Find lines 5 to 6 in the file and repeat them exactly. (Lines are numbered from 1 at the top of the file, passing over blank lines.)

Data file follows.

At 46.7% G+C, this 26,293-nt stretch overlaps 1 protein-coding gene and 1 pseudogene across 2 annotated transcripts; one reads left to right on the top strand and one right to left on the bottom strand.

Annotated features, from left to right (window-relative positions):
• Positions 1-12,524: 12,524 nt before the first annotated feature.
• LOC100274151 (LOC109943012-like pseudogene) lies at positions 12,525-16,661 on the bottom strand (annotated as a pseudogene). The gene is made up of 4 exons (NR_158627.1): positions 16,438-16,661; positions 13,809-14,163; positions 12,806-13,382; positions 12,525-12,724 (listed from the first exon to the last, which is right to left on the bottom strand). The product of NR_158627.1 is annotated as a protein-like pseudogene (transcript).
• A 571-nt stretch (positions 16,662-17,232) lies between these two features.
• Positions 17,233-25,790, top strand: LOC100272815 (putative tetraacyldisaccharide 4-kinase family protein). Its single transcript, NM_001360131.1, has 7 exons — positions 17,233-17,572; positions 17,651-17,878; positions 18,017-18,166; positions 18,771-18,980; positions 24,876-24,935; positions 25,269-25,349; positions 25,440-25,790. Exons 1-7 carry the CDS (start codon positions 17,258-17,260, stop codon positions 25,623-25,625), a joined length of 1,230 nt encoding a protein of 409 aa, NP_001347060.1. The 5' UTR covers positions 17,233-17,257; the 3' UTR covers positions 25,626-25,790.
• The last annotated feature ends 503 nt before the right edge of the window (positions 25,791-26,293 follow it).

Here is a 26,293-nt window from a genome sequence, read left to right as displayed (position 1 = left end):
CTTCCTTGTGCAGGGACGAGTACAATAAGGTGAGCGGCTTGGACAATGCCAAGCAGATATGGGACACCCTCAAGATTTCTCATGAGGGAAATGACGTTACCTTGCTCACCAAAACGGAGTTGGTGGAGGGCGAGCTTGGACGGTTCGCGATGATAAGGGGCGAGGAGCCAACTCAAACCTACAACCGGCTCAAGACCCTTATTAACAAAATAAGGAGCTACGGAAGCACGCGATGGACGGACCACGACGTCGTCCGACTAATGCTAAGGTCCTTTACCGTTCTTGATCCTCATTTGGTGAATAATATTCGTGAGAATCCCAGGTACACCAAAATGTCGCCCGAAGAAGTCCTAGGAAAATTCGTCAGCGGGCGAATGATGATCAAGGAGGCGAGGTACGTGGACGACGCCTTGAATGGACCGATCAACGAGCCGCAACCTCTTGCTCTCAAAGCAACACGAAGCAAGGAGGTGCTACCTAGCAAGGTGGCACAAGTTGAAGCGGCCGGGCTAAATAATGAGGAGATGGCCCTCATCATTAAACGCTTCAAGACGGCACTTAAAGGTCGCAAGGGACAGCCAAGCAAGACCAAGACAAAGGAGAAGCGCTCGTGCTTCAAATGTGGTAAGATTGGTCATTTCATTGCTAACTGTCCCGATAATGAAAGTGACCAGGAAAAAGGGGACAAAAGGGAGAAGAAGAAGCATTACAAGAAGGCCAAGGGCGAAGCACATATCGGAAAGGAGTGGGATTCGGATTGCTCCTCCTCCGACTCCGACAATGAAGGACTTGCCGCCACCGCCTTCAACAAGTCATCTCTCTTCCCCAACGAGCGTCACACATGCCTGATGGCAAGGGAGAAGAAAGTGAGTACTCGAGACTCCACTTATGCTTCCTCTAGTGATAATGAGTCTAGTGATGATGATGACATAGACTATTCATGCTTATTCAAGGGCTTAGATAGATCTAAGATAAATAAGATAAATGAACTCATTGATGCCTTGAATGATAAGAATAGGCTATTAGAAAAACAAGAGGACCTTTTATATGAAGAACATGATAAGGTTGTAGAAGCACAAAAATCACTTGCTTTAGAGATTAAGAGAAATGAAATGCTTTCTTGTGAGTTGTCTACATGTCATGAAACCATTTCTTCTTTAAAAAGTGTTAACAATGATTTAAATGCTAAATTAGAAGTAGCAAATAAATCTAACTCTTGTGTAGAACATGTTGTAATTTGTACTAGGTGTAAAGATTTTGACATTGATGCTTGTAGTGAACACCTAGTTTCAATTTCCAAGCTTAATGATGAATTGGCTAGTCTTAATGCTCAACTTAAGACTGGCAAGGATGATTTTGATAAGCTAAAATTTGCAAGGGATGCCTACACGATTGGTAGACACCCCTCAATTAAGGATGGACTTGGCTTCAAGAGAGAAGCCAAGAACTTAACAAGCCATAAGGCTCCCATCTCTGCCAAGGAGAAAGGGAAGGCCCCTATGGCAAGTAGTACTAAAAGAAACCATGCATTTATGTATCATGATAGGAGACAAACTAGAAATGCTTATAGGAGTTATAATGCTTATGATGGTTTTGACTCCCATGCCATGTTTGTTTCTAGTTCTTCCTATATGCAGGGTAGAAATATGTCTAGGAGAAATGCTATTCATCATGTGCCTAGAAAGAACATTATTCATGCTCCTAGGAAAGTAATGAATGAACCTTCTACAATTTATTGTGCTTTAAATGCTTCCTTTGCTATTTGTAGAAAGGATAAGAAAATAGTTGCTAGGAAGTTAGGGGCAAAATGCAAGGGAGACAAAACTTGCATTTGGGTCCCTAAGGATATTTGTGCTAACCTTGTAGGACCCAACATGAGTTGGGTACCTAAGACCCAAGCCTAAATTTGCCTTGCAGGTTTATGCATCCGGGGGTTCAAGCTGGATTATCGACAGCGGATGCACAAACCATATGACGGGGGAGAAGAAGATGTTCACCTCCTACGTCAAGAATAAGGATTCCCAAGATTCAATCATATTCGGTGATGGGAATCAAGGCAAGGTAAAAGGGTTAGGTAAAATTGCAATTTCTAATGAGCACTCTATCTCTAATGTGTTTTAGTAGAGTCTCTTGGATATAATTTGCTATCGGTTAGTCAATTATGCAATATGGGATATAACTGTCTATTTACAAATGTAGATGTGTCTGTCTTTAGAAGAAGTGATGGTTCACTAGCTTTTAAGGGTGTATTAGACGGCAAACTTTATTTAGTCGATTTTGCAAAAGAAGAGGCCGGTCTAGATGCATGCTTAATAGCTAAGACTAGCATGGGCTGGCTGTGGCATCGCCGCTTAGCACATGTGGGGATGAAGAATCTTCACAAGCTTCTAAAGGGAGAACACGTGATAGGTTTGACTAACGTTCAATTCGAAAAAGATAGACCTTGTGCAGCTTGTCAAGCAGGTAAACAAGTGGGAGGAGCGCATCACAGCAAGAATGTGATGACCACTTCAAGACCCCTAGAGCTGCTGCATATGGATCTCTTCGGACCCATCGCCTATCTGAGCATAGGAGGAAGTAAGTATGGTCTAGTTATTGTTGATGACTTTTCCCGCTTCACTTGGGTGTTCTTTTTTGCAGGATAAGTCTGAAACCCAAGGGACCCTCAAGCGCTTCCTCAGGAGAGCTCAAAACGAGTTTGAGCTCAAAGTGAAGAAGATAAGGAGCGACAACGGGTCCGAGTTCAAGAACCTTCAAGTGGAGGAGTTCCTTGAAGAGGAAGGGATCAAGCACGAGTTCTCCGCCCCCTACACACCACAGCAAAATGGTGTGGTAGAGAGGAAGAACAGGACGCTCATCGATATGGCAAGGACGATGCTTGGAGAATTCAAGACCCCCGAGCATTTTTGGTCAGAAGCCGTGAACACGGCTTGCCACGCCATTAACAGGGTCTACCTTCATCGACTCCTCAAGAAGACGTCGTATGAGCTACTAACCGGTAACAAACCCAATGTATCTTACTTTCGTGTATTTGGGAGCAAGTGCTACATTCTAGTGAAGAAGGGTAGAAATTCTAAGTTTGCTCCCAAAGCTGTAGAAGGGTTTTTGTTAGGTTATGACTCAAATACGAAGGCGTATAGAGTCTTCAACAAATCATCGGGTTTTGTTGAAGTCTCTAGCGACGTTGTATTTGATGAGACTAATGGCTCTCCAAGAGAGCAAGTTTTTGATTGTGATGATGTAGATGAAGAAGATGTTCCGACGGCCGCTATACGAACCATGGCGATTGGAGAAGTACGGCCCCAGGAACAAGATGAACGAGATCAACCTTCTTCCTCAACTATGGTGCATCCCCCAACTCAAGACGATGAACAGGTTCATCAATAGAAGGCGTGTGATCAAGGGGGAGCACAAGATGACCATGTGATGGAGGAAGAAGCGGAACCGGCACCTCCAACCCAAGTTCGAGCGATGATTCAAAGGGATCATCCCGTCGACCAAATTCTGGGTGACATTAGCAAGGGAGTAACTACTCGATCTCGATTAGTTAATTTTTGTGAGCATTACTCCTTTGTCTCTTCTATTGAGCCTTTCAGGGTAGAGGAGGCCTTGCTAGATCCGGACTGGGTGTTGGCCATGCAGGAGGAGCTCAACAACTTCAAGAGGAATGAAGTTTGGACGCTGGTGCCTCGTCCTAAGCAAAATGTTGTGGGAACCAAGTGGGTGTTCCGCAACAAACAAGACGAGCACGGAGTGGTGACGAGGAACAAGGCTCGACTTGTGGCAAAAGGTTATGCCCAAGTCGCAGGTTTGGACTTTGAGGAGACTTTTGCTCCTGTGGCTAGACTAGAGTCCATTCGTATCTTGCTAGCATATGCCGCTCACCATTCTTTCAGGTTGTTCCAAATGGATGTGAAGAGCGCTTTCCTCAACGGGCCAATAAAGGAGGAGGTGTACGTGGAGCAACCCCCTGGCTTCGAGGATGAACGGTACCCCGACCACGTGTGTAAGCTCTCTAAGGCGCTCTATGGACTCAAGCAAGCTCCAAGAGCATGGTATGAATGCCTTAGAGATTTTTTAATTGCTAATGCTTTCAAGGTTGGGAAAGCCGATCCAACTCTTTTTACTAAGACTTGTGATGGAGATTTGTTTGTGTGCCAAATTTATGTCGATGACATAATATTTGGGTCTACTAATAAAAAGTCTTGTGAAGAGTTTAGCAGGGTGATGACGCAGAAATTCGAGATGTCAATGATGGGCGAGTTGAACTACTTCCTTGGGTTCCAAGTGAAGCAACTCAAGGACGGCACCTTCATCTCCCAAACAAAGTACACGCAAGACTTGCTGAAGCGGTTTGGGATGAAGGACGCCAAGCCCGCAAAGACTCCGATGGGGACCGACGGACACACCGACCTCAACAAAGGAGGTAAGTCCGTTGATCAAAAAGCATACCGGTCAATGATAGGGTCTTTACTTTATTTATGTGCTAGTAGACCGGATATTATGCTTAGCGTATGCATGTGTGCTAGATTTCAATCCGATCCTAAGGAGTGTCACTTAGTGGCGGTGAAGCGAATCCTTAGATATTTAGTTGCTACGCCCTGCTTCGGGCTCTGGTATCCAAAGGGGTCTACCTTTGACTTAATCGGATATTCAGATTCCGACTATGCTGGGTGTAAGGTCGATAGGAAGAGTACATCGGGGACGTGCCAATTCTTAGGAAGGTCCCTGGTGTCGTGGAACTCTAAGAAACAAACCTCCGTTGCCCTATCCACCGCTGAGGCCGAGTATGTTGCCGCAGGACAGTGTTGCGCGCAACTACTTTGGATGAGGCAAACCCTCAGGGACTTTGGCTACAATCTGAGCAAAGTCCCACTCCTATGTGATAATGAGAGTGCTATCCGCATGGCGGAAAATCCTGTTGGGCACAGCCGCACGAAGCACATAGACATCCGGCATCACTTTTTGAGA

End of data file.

• A 571-nt stretch (positions 16,662-17,232) lies between these two features.
• Positions 17,233-25,790, top strand: LOC100272815 (putative tetraacyldisaccharide 4-kinase family protein). Its single transcript, NM_001360131.1, has 7 exons — positions 17,233-17,572; positions 17,651-17,878; positions 18,017-18,166; positions 18,771-18,980; positions 24,876-24,935; positions 25,269-25,349; positions 25,440-25,790. Exons 1-7 carry the CDS (start codon positions 17,258-17,260, stop codon positions 25,623-25,625), a joined length of 1,230 nt encoding a protein of 409 aa, NP_001347060.1. The 5' UTR covers positions 17,233-17,257; the 3' UTR covers positions 25,626-25,790.